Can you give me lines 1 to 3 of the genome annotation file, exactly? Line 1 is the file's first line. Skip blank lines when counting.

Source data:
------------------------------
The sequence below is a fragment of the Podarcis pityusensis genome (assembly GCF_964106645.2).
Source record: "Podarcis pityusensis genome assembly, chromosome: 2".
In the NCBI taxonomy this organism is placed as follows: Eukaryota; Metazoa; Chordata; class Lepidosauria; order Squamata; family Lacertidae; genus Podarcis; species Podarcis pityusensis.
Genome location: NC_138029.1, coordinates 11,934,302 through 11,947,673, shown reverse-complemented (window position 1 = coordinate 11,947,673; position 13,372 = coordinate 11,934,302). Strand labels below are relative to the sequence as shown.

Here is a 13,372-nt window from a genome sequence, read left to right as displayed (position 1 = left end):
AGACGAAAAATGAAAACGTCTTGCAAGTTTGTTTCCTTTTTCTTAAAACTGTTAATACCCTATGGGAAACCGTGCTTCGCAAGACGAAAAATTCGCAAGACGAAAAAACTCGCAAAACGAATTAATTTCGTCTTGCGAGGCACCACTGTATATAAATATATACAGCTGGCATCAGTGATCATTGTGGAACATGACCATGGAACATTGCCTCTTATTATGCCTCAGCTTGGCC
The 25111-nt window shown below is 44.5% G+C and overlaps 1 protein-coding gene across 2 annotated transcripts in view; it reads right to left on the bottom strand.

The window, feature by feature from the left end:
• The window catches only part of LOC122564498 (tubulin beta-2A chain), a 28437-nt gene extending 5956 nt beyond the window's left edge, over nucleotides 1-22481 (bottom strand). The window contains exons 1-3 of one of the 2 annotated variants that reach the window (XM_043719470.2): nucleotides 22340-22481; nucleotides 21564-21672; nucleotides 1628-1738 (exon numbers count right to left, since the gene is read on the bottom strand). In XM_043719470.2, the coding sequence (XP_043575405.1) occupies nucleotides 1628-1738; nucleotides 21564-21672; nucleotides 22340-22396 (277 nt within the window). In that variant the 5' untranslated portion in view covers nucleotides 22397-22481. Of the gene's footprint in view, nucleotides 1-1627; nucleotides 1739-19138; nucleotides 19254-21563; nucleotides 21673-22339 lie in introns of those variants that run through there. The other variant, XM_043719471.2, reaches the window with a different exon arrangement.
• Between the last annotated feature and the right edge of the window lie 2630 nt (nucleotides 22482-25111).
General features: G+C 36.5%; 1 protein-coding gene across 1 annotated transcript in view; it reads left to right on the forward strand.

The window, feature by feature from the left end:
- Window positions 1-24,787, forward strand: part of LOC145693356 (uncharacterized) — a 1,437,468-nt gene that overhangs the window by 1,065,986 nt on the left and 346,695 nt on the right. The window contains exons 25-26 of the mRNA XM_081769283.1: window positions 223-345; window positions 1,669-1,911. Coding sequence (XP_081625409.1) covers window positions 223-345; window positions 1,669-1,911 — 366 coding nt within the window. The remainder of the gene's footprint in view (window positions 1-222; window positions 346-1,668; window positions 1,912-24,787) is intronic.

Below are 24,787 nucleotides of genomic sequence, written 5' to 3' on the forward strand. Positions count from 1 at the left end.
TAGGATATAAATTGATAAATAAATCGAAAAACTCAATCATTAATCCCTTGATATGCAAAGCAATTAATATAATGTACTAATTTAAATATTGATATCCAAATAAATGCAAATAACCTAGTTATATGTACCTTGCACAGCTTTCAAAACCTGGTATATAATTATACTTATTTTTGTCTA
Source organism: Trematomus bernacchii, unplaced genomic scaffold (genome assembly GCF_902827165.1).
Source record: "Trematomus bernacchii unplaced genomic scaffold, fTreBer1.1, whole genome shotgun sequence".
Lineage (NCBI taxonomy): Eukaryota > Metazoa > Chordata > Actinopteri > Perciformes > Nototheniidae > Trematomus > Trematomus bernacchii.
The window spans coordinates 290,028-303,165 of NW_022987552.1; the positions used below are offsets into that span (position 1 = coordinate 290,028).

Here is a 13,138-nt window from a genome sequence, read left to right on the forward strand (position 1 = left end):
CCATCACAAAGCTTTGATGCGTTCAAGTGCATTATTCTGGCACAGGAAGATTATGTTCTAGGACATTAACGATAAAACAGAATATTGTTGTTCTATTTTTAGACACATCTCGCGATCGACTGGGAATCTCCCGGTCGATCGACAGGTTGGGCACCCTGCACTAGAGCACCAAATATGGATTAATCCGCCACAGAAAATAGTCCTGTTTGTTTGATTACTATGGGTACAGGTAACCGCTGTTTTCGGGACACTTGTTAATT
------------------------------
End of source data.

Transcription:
The sequence below is a fragment of the Podarcis pityusensis genome (assembly GCF_964106645.2).
Source record: "Podarcis pityusensis genome assembly, chromosome: 2".
In the NCBI taxonomy this organism is placed as follows: Eukaryota; Metazoa; Chordata; class Lepidosauria; order Squamata; family Lacertidae; genus Podarcis; species Podarcis pityusensis.